This was precisely the sort of confident, robust performance we have all come to expect from Tony Blair.
By Nick Assinder
BBC News Online political correspondent at the Hutton inquiry
It is now almost a tradition that when the prime minister faces "his greatest test yet", he emerges from the event pretty much unscathed.
And this was certainly one of those crunch events.
He made that plain himself when he declared the row over whether he had "sexed up" the dossier on Iraq's weapons programmes was a resignation issue.
Tony Blair returns to Downing Street
And, once again, he appeared self-confident and as convinced as ever of his own rightness.
He almost certainly left the extraordinary event - when has a British prime minister been seen in a court's witness box? - feeling he had done the job.
At no time did he look rattled or unsure. And at no time did he betray even the slightest doubt over any of his actions.
But, as is so often the case with this prime minister, it is the aftertaste - the post-performance review - that matters.
And the impression that lingers is of a prime minister who takes responsibility for everything - but really cannot be called to account for anything.
Time and again
The first key questions the prime minister had to address was whether he, or his office - particularly Alastair Campbell - had attempted to beef up the intelligence dossier to back the case for war on Saddam.
Secondly, he needed to answer the questions over his role in the naming of Dr David Kelly as the source of the "sexing up" story.
On the first, he offered a categoric denial and called to his side the head of the Joint Intelligence Committee John Scarlett, who has already given evidence to the fact that there was no sexing up.
In London's central criminal court the most presidential of all Britain's prime ministers was suddenly transformed into its most consultative.
On the second, he said once Dr Kelly had come forward his name was bound to have become public sooner or later and Dr Kelly accepted that.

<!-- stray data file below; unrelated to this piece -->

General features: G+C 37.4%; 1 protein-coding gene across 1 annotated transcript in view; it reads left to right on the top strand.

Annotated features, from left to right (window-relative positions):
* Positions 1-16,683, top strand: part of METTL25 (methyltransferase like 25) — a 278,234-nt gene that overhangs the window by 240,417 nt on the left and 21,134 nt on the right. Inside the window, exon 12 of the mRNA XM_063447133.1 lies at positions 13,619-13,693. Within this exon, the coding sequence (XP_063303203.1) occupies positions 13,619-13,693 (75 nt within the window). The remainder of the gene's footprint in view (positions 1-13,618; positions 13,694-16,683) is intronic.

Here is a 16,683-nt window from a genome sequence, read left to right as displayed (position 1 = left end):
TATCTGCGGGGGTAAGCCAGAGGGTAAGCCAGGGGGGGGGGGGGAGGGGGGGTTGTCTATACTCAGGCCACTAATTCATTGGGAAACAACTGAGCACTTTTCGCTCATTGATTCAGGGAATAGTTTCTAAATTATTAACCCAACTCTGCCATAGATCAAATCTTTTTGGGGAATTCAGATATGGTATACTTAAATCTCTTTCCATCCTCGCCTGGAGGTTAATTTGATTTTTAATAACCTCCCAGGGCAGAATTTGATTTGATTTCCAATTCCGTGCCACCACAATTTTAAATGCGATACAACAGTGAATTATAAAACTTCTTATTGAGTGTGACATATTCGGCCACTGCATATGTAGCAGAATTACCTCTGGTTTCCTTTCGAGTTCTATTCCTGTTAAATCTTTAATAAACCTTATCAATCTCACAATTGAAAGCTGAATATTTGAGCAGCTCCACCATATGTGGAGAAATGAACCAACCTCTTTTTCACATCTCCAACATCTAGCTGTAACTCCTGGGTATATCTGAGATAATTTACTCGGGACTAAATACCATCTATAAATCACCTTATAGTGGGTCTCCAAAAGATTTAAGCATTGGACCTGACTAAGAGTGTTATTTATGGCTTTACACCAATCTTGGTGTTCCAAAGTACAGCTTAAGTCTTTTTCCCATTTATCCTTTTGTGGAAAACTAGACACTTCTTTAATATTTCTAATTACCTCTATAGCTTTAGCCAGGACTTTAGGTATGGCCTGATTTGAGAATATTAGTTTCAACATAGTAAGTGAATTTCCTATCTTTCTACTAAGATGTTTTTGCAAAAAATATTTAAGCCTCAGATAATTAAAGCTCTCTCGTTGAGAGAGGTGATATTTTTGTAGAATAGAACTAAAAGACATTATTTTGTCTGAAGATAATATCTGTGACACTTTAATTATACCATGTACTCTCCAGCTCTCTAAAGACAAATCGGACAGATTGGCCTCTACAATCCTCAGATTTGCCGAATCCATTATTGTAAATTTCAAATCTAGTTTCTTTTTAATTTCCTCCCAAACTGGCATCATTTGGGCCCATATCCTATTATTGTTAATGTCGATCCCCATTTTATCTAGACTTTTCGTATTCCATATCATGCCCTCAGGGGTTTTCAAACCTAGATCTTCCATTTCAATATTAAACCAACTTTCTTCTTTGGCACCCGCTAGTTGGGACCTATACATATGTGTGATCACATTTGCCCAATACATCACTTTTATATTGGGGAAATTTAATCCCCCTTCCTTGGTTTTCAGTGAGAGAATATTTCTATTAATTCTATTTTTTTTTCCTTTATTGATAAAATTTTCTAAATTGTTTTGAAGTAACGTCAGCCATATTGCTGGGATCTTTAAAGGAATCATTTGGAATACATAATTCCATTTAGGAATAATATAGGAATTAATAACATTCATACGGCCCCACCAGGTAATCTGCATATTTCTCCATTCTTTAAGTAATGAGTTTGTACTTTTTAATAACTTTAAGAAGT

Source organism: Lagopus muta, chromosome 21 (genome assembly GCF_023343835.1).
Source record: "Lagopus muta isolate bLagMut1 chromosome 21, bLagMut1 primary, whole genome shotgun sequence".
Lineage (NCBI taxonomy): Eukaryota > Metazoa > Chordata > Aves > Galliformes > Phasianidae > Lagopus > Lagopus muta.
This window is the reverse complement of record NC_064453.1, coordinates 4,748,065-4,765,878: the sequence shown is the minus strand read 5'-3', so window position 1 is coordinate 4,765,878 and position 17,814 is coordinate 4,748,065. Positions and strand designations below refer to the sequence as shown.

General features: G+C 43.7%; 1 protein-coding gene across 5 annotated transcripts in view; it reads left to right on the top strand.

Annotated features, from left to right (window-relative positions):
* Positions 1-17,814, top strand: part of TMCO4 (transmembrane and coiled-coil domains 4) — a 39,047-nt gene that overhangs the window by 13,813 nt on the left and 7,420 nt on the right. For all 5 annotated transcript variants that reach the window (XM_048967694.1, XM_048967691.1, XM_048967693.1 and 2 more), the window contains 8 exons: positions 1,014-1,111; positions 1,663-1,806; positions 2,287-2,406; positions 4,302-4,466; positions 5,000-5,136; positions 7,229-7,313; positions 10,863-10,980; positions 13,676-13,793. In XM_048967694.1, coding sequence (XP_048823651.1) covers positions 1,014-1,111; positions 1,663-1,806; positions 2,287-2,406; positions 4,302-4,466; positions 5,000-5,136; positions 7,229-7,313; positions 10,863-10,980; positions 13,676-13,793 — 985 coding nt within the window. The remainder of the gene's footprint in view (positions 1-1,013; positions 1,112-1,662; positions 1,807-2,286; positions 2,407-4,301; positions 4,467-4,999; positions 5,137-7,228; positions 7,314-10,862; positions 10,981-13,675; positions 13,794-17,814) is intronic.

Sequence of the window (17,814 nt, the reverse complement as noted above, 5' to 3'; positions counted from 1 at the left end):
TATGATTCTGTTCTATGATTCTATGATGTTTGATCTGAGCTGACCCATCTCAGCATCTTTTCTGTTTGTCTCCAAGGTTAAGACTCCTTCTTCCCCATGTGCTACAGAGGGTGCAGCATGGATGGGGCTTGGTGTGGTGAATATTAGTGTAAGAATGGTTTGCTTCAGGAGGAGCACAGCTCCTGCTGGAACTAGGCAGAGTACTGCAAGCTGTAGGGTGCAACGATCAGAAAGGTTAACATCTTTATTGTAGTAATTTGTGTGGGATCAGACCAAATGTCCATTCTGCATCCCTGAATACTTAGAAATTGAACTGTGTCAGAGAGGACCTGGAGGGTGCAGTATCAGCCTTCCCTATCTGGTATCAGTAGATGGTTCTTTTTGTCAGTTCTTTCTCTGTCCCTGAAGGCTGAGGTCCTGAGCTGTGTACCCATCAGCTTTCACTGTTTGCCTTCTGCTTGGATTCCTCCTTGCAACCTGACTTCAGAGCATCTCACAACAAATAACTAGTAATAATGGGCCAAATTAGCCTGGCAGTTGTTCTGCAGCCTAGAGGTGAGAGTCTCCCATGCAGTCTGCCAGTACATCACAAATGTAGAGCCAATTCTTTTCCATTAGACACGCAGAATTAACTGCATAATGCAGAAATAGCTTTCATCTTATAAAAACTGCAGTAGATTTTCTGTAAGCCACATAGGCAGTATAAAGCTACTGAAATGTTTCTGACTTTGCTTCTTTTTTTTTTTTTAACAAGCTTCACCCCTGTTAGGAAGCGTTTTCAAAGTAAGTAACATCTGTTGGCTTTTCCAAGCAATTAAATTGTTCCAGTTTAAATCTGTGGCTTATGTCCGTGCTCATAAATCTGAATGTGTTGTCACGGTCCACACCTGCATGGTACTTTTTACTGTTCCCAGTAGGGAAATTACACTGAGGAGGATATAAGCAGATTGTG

It would also, he insisted, have been wrong to have concealed that development from the committees inquiring into the Iraq affair.
Time and again Mr Blair confirmed that he was involved in all the key decisions and accepted responsibility for them.
"In the end I am responsible for all the decisions taken. I take full responsibility for the decisions. I stand by them and think they were the right decisions," he said - several times.
But then, almost in the same breath, he declared - in relation to evidence of Mr Campbell's discussions with the JIC over the dossier and the process leading to the naming of Dr Kelly - that he had not known the details or the specifics.
Phrases amounting to "I had a very busy day ahead", "I knew what Alastair was doing - but not the detail" littered his evidence.
But the blunt reading of his testimony leads to the conclusion that he was fully involved in - and therefore more than technically responsible for - the process which led to the naming of Dr Kelly.
He denied it was done because he believed it would help him win his argument with the BBC.
Indeed he said he could not be sure whether Dr Kelly would help or hurt him when he appeared before a Commons committee.
But he also denied intimate knowledge of discussions within Downing Street which might have suggested that was the approach.
He also said he stood absolutely by the Iraq Weapons of Mass Destruction dossier - but insisted it was the work of the Joint Intelligence Committee whose advice he fully accepted.
In London's Royal Courts of Justice the most presidential of all Britain's prime ministers was suddenly transformed into its most consultative.